Seldom do people connect their health and that of their neighbors with the place in which they live or play, save for major impacts such as nearby industrial polluters or high crime. Residents tend to exist in their communities with little thought to how their environment affects their physical and mental health and, even less, how their own experiences may affect the lives of their children.
However, there is a growing field of research that supports the idea that things we are exposed to in our hometowns have impacts on a family’s well-being for generations. Exposures to pollution, blight, neglected greenspaces, and dumping of trash, tires, and old furniture — collectively called community trauma — effect a person’s mental and physical state. This can influence their parenting style and becomes a generational cycle of chronic diseases and behavioral disorders.
The good news is this cycle can be reversed. By removing the trauma, the generational cycle of illnesses such as asthma, heart disease, and mental illness can be interrupted and even reversed.
Today, with the help of several organizations working together in South Fairmount, the community has hope of a better future. Working in Neighborhoods (WIN) has been a partner in South Fairmount Community Council’s (SFCC) effort to mitigate dumping by pulling together a coalition of surrounding neighborhoods called the Beekman Corridor Coalition. Working with Cincinnati City Council, the Cincinnati Police Department, and Keep Cincinnati Beautiful, strides have been made in addressing community trauma shared by the communities along Beekman Street.
South Fairmount is a small community just west of downtown Cincinnati. The population of 3,300 is increasing, but it’s still a small fraction of what it used to be during its heyday in the 1950s and 60s.
While the center of the neighborhood is becoming a hub of modern, green infrastructure and biodiversity with the Lick Run Greenway stormwater project (which celebrates its grand opening today, May 18), much of the neighborhood is still plagued by community trauma, the causes mostly from outside of the area. Things like absentee landlords, dumping and littering, lack of healthy food sources, high-speed thoroughfares, and poorly-maintained pedestrian walkways place an unfair environmental burden on the residents.
Dumping from sources outside of the neighborhood has become an immense problem in South Fairmount as people and businesses unload mattresses, tires, and demolition waste in allies and on hillsides.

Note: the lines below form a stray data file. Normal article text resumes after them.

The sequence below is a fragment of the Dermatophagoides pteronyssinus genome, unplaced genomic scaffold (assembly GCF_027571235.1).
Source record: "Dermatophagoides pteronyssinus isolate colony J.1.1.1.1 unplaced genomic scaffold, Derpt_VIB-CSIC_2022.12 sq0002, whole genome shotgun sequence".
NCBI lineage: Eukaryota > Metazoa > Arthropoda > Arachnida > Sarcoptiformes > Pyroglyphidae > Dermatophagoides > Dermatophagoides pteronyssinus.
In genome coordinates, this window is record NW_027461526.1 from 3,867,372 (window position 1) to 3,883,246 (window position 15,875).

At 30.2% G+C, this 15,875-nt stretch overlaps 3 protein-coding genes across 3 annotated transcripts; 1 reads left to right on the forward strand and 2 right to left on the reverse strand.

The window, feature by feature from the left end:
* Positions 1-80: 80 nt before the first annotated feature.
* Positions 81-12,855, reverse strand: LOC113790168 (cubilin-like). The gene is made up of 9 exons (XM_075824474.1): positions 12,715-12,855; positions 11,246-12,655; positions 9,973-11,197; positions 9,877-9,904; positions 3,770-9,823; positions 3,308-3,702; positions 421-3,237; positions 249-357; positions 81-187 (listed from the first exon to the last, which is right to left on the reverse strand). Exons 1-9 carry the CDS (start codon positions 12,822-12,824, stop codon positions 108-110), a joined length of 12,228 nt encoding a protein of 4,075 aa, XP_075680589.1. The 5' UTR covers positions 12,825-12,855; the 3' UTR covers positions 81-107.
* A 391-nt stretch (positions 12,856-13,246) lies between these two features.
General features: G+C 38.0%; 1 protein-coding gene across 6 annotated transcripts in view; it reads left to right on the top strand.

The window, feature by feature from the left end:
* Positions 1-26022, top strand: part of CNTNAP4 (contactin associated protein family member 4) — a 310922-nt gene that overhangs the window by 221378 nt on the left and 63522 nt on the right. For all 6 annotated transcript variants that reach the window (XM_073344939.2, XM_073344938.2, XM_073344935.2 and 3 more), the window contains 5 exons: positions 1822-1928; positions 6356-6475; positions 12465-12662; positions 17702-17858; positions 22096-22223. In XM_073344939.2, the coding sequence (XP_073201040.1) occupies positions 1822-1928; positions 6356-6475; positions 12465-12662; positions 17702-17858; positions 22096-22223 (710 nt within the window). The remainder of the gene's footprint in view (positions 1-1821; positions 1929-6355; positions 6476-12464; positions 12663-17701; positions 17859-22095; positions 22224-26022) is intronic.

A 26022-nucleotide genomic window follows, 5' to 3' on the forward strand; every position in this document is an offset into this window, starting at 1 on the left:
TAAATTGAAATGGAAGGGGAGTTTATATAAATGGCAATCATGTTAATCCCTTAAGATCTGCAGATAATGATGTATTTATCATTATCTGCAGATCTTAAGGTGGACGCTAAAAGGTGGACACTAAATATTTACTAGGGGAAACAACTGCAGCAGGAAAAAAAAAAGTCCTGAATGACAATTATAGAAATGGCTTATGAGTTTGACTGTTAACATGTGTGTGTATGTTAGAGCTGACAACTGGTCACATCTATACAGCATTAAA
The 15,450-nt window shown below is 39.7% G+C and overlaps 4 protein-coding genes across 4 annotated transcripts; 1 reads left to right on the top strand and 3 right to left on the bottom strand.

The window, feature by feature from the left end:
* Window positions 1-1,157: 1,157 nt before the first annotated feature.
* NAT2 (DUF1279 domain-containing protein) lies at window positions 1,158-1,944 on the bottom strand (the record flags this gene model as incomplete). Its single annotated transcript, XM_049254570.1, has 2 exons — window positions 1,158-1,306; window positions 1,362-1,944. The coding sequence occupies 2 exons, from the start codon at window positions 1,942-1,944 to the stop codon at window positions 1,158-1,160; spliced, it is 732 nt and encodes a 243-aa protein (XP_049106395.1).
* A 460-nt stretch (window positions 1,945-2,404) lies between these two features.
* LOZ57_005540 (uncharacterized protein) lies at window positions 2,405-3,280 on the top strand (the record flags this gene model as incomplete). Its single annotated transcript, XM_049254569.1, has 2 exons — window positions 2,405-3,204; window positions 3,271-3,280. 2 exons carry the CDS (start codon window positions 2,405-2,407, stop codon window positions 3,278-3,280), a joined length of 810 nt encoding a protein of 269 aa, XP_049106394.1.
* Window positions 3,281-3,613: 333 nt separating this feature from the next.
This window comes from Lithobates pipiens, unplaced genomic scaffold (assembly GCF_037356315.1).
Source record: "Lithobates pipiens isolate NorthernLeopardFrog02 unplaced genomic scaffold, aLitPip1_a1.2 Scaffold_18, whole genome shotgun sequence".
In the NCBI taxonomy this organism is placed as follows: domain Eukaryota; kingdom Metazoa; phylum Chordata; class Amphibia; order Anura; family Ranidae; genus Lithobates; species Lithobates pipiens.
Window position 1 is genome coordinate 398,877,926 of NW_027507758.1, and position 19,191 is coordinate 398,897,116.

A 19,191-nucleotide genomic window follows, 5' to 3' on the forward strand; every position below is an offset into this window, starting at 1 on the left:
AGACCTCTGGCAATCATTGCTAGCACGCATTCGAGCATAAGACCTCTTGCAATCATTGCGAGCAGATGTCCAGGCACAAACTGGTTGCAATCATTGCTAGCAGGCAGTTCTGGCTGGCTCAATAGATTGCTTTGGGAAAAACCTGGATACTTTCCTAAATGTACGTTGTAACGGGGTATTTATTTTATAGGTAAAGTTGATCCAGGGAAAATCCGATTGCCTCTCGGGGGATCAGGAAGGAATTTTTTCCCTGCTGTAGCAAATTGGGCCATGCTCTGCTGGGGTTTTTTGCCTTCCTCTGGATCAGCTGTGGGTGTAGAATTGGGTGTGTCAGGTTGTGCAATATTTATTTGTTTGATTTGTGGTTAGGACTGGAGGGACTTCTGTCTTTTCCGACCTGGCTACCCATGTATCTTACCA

This environmental dilemma facing South Fairmount — and many other urban neighborhoods — is not lost on the communities that endure trauma in their daily lives. That’s why a small group of residents has made environmental justice their mission, with plans to return South Fairmount to a walkable, pedestrian-friendly, and biodiverse place that supports the health and wellbeing for residents and visitors.
The SFCC, a group of about 12 dedicated members, gets little recognition for answering the call and working with the Metropolitan Sewer District (MSD) to bring Lick Run to reality, but their work will pay off during today’s ceremony.
Jim Casey, the President of SFCC, says the group has worked diligently with MSD to make sure the Lick Run Greenway is what the community wants. He says they are now working with the City Council Neighborhood’s Committee to change the zoning in the area so they can protect the park-like environment they’ve waited so long for.
Jill Keith, a lifelong resident who can be found walking her dogs along Queen City Avenue every day, remembers when South Fairmount was a sustainable community. She is hopeful entrepreneurs will realize the value and bring some of the amenities back that have been lost over the years like, pizza carryout, a neighborhood coffee shop, a store for healthy food, and a local hardware store.
SFCC has been working with Spring in Our Steps (SiOS) to address neglected stairways that traverse the steep hills of South Fairmount. Thanks to Christian Huelsman, the Director of SiOS, the community has cleared seven stairways in the neighborhood including those leading from Beekman Street to St. Clair Heights park, a span of more than 200 steps.
Making the steps passable and clean improves the walkability and safety of the people who need them, but also encourages physical activity. Walkable neighborhoods reduce car usage and, in turn, reduce carbon emissions, one of the worst and most common environmental burdens for urban communities. These are all factors that contribute to the health of the residents.
The SFCC sees the benefits of physical activity, stormwater management, and a healthy environment free from the traumas of dumping, blight, neglected recreational spaces, and traffic. The members realize the treasure of the Lick Run Greenway, but the neighborhood stretches beyond the valley.
Jim Casey says the work in the neighborhood will continue into 2021 and beyond.
“We want the whole community to have easy access to the park by way of public passageways: sidewalks, stairs, and alleys,” says Keith. “And we need them to be clean, clear, and safe.”
If you are interested in experiencing the neighborhood or helping out with projects follow the South Fairmount Community Council’s Facebook page. All events are posted there.
Born and raised in South Fairmount, Jacquie Chischillie has taken an active role in improving the improvement of the neighborhood and the lives of its residents through Project Dragonfly, a graduate program at Miami University in partnership with the Cincinnati Zoo.
Read the original article at Soapbox